Ryan Hester: At first I was going to say that I wouldn't feel like the world was ending if I didn't have a WR in the top four rounds. But Stephen's point about positional flexibility was certainly a good one. Attacking the WR depth in the middle-to-late rounds is definitely a prudent strategy. Ideally, though, I'd have one WR in the first three rounds just to be able to use a pick in the Round 4-6 range on a player of another position who is falling down the board.

Sticking with the original question posed, however, I look at it this way. Not having a #1 WR can be mitigated by also not having a #3 WR. Picking three consecutive players ranked as WR2's can help smooth out a potentially bad situation. Let's look at a couple of those guys:

  • 5th Round: Jeremy Maclin, Vincent Jackson, Dwayne Bowe, Steve Johnson, Brandon Lloyd, Antonio Brown
  • 6th Round: Eric Decker, DeSean Jackson
  • 7th Round: Torrey Smith, Reggie Wayne, Robert Meachem
  • 8th Round: Pierre Garcon, Denarius Moore

A WR1 case could be made for every guy at the top of that list. Similarly, a WR2 case could be made for anyone listed in the 6th round or lower. Going even deeper, a PPR WR2/WR3 case could be made for any of the following:

  • Titus Young (WR 39)
  • Randall Cobb (WR 47)
  • Kendall Wright (WR 48)
  • Austin Collie (WR 55)
  • Brandon LaFell (WR 56)
  • Nate Burleson (WR 60)
  • Davone Bess (WR 62)
  • Alshon Jeffrey (WR 63)
  • Steve Smith - STL (WR 69)

Sigmund Bloom: I would feel just fine about it. Likely I would have 2 RBs and a stud QB/TE or a hammerlock on RB with 3 and still have a stud QB or TE. The WR value is terrific this year with, 25-30 strong plays, and lots of upside in the 30-40 range. Even if you didn't take a WR until the 5th, you could easily end up with say, Vincent Jackson, Eric Decker, and Pierre Garcon as your starting 3 WR, and all have top 20 upside, if not top 10. Unless it's a player you're in love with or the last member of a tier, always break ties in favor of the non-WR during drafts this year.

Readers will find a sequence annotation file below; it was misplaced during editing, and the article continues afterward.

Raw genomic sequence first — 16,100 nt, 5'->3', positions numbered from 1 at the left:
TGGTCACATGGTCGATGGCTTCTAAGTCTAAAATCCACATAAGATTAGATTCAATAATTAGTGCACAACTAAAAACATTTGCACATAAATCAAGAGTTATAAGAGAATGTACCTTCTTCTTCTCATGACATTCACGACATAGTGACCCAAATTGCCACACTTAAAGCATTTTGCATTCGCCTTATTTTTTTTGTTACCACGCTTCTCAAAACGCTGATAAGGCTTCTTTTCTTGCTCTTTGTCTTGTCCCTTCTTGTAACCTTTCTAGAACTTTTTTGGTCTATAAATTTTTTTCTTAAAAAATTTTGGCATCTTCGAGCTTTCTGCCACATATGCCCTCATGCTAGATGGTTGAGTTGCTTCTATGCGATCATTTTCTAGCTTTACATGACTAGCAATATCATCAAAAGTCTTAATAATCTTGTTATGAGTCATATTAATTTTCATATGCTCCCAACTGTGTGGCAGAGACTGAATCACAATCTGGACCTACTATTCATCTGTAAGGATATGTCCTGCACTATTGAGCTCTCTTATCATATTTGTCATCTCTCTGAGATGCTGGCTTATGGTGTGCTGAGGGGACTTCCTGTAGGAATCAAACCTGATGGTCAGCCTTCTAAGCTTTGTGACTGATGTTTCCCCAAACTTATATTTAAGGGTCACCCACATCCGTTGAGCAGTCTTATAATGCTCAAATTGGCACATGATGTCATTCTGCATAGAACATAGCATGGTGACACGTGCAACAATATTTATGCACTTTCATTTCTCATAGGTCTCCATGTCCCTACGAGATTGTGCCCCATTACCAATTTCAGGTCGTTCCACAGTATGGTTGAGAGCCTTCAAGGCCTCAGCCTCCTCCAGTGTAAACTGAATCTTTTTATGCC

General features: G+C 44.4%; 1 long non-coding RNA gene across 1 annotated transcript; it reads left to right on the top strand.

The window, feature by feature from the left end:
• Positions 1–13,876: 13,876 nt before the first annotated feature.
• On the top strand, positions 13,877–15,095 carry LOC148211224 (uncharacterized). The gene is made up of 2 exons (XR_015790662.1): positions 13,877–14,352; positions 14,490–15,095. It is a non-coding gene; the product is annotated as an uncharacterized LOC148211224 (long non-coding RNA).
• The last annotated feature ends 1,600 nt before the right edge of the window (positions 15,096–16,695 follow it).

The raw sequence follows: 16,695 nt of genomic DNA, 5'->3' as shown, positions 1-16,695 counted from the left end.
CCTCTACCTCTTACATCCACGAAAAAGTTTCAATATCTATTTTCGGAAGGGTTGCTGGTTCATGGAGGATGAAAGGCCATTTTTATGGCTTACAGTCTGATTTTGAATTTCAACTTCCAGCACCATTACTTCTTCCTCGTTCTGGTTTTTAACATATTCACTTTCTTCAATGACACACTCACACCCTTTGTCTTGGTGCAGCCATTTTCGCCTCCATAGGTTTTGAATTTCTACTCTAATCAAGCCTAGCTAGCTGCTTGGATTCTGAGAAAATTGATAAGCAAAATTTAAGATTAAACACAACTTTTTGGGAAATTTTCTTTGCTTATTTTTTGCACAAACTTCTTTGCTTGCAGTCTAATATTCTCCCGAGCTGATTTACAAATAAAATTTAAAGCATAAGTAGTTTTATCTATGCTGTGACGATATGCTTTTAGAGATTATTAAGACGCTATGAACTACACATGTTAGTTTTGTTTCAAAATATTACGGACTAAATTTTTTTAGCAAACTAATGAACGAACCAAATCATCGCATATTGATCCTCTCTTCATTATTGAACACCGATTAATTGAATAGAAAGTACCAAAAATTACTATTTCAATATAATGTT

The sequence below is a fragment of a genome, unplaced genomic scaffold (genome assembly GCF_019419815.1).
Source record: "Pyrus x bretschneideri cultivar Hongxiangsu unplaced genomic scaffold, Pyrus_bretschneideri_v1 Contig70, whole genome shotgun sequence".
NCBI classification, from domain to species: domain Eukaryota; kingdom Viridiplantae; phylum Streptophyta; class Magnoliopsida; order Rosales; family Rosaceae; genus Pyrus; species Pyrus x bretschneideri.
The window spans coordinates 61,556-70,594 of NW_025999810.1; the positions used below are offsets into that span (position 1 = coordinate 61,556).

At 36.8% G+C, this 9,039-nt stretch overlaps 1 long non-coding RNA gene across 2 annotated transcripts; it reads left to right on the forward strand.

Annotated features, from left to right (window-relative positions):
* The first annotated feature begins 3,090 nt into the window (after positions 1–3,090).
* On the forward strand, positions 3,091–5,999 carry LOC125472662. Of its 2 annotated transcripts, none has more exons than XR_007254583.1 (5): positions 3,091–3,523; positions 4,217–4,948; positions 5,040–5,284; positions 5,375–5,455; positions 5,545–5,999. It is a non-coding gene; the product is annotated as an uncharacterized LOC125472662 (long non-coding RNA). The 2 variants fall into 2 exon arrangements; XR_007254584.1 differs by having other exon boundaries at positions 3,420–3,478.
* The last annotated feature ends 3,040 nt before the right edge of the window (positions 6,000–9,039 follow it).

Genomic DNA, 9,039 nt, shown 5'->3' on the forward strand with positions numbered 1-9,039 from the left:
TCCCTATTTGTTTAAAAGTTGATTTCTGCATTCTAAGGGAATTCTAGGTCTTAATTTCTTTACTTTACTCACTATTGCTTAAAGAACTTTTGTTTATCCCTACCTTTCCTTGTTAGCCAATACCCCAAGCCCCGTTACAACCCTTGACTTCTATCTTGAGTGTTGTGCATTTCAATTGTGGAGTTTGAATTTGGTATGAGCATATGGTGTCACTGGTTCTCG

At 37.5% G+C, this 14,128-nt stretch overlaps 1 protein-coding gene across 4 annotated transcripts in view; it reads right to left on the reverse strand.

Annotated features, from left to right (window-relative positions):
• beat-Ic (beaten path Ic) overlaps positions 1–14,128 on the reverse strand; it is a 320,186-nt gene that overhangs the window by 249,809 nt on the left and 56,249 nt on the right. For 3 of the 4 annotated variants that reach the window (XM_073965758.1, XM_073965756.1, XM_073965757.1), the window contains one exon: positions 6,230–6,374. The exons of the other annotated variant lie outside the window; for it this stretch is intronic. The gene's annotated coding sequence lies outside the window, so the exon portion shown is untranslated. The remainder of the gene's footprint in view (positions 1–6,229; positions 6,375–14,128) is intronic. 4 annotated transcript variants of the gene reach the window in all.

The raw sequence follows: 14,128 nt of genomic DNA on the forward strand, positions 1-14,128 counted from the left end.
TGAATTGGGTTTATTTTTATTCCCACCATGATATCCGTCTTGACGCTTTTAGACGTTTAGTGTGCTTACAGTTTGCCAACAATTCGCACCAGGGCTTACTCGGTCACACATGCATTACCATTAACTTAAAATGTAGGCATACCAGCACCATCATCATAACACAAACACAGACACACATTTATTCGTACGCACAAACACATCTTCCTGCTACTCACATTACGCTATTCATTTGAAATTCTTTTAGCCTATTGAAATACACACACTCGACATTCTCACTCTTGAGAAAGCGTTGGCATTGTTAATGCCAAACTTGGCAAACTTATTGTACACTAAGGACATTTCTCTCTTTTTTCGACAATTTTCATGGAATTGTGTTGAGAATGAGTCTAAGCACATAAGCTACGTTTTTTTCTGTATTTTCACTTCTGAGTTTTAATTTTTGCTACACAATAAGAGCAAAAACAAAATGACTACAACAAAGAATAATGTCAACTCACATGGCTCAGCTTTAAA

Jeff Pasquino: In a non-PPR league, I can see this, especially if the league was just 10 teams. With 12 teams even I could see justification here as you can load up on 2-3 RBs and get a stud QB or TE. The best part is that most teams would be looking at QB/TE and backup RBs as you collected your WRs in Rounds 5-7. Now, you have to look ahead and see if you like at least six or so of the project WR30-50 wideouts, but as long as you grab NFL starters (preferably a team's first option in the passing game or the second option in a potent offense) you should be fine.

I agree with most of the sentiment that I would want one of the Top 20 WRs and then use my other three picks for RBs (or 2 RBs and a stud QB or TE). Painting yourself into a corner where you must select a player at a given position often backfires as you'll draft someone you really never wanted.

Maurile Tremblay: I agree with Bloom. I'd also feel just fine about it if I got solid value at two RB spots, QB, and TE. (If I can start a third RB, including at a flex position, I'd also be okay with a third RB instead of the QB or TE.) My next four picks, at least, would all be WRs. But I don't see anything wrong with that.

If the best values on the board in the first four rounds are all non-WRs, then I'll take all non-WRs. I reject the idea that I should pass over the best value in round four for the sake of remaining flexible later. The point of remaining flexible is so that you can take the best value on the board instead of letting positional needs dictate your strategy. But by drafting a WR in round four just for the sake of drafting a WR, and not because a WR is the best value available, you're already letting positional concerns dictate your strategy. There's no sense in giving up value now so as to avoid possibly having to give up value later. That's like paying $40 to park in a lot instead of risking a 50% chance of getting a $40 ticket by parking on the street.